Filmmaker Keith Famie’s film is connecting with audiences and students.
About six months after its premiere, “Shoah Ambassadors,” the Holocaust documentary film directed and produced by Keith Famie, is still in the film festival circuit nationally and being shown to organizations and universities to widen the reach of the film.
The film was nominated for four Michigan Emmys. Famie and his Visionalist Entertainment Productions crew are nominated for the documentary as a whole, its directing, editing and lighting. The award ceremony takes place June 11.
Famie says it’s exciting that the Michigan Emmy committee viewed the film as important enough to garner four nominations.
“It feels good to be recognized for something you know is important work with an important, powerful message,” Famie said.
The film is a new take on telling the Holocaust story focused on educating youth about the horrors and atrocities of the genocide through ambassadors Curtis Bates, a singer-songwriter from Detroit, and Hailey Callahan of Rochester, an artist/sculpturist and graduate from Detroit-based College of Creative Studies (CCS), who tell the story through their own unique artistic expression.
Callahan’s artistic medium inspired her to recreate a train car out of stained glass to tell the story of how the trains were used to transport Jews to German death camps. Bates’ musical medium inspired him to write two rap songs in the film that help illustrate general themes of the Holocaust and, at the same time, generate interest with the younger generation.
The film made its debut on DPTV/PBS on Nov. 18, with a second airing on Dec. 12.
Highlights from the film festival circuit include being an Official Selection for the LA Documentary Film Festival, Miami Jewish Film Festival, Santa Monica International Film Festival, Austin Lift-Off Film Festival and Malibu Film Festival. It also received an Honorable Mention from the Tokyo International Short Film Festival.
In New York City on March 20, Shoah Ambassadors was featured in the SR Socially Relevant Film Festival New York. Featured Holocaust survivor Rene Lichtman, ambassador Hailey Callahan and Famie were in attendance. The film was honored with the award of Jury Special Mention.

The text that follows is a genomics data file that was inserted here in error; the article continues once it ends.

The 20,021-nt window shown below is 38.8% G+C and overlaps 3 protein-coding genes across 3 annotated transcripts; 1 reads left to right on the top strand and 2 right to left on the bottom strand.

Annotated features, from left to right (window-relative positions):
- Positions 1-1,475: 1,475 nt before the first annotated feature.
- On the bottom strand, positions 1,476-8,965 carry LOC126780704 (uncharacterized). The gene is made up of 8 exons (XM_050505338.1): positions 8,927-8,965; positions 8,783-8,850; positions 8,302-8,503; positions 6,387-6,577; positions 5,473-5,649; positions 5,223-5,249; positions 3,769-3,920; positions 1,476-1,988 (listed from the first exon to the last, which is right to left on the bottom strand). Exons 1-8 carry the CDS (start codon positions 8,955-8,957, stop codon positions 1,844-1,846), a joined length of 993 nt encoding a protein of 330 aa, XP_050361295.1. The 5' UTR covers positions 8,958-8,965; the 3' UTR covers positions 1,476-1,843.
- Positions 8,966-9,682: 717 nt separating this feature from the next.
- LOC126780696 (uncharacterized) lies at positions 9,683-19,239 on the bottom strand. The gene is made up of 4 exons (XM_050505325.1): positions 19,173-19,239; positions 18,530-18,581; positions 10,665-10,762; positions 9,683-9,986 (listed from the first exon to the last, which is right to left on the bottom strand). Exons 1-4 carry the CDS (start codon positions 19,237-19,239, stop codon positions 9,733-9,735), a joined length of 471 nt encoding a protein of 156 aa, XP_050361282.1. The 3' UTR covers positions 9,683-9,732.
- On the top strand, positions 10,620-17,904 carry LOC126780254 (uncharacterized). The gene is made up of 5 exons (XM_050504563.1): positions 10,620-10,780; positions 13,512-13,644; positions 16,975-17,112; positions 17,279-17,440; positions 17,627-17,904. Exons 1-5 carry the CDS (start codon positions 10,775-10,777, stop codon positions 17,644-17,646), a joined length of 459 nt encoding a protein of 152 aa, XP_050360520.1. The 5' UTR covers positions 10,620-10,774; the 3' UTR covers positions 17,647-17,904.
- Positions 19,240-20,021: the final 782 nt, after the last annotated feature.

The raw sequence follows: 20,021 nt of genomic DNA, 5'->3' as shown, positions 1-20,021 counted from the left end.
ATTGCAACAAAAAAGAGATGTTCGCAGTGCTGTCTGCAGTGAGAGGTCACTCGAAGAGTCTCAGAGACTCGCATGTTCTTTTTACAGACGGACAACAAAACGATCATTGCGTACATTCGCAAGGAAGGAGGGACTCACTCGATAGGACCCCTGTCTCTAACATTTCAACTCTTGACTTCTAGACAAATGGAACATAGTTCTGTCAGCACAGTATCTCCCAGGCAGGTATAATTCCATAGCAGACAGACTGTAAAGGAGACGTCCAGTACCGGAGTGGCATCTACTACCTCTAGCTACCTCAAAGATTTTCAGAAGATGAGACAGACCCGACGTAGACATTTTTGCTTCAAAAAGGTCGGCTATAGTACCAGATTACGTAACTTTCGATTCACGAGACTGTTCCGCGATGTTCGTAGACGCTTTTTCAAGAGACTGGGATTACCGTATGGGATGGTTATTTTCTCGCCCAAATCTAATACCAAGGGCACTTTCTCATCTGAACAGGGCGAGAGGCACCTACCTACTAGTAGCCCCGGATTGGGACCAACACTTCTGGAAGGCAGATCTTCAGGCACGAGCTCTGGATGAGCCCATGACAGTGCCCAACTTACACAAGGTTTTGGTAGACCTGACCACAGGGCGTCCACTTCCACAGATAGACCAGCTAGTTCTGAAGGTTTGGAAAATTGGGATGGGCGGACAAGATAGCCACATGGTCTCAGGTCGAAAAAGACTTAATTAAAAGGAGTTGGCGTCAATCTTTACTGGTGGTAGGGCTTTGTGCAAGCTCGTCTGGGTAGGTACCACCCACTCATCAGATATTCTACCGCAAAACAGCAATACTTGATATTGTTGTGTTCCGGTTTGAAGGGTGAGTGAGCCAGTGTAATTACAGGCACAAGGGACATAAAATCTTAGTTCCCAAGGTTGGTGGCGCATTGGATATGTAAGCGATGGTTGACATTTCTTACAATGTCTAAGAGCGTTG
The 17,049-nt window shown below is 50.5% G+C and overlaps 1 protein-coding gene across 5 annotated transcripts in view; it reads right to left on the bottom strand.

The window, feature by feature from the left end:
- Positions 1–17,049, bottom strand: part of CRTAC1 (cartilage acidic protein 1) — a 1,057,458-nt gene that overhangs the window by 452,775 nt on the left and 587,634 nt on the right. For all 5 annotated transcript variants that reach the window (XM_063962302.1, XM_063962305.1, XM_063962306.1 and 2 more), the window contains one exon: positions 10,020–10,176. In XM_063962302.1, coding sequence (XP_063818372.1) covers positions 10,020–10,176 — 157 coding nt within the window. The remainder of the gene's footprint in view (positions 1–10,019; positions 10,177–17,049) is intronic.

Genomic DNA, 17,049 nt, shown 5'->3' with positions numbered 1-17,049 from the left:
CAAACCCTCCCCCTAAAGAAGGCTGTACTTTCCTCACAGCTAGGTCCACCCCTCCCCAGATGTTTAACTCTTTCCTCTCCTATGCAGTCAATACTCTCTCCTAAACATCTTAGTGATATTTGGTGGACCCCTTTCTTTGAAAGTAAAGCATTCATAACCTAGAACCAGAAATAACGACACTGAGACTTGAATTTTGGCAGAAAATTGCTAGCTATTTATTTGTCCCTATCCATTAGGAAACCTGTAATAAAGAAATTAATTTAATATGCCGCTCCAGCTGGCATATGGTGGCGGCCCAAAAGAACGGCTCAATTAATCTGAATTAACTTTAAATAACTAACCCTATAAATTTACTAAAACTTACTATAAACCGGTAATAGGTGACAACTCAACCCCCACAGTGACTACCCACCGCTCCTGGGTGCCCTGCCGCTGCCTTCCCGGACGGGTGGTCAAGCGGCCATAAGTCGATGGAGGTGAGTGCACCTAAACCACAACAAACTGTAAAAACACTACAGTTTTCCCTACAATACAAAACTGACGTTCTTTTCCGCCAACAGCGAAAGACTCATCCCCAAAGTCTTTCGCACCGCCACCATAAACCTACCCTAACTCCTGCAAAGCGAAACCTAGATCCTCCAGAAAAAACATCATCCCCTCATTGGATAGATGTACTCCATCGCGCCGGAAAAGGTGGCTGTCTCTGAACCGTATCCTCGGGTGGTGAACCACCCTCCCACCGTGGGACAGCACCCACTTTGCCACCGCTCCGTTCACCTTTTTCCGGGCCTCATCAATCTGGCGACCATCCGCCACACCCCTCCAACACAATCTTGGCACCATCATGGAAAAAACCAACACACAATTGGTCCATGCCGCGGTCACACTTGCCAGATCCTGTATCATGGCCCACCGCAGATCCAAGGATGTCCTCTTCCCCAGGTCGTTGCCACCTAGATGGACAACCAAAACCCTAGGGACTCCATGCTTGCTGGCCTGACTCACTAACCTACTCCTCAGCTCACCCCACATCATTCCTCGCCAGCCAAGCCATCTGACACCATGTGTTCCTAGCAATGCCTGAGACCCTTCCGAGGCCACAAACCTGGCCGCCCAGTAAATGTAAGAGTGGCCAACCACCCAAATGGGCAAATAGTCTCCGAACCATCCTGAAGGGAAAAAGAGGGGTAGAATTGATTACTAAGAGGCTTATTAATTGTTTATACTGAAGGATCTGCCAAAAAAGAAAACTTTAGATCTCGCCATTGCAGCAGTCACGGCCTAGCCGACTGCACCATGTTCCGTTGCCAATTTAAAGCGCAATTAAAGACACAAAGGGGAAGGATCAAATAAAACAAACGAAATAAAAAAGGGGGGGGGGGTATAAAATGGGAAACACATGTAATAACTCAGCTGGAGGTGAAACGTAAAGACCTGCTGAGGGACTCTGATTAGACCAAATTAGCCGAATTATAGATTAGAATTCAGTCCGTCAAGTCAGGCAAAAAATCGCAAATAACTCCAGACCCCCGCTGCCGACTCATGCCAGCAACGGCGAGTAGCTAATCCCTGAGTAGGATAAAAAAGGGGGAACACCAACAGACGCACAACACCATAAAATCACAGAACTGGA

Famie enjoys the presentations he’s able to do for university student bodies where he can engage in in-depth discussions afterward.
Famie has connected with Hillel of Metro Detroit in setting up showings at local universities. In March, Famie showed the film and spoke at University of Detroit Mercy. Famie has more showings this fall at Oakland University and Lawrence Tech.
“It’s nice when you can sit with young people who are not Jewish, some who have little knowledge of the Holocaust, and go on a journey with them. Afterward, it’s very fresh and powerful, and it really opens up a whole range of discussion points,” Famie said.
“For me, that’s the success of the film. That was the whole intention of the film. The Emmy nominations are exciting and wonderful, but it’s not the awards — it’s the impact it has on individuals who actually experience this story and the messaging from Curtis and Hailey.”
Famie continues to stay busy on other work while still touring with “Shoah Ambassadors.”
A big project includes “Detroit: The City of Hot Rods and Muscle Cars,” which features actor Tim Allen. The film is in production for June 2023. The premiere will be in support of five Michigan children’s charities, including Kids Kicking Cancer.
Famie has also been working on is “Chromosomally Enhanced: What’s Your Superpower?“ The film takes a deep dive into the world of those living and thriving with Down Syndrome. The film has been in production for two years and will be premiering at the Emagine Novi theater July 26 with a launch on PBS shortly after. The Dakota Bread Company is featured in the film, including an employee from the Jewish community.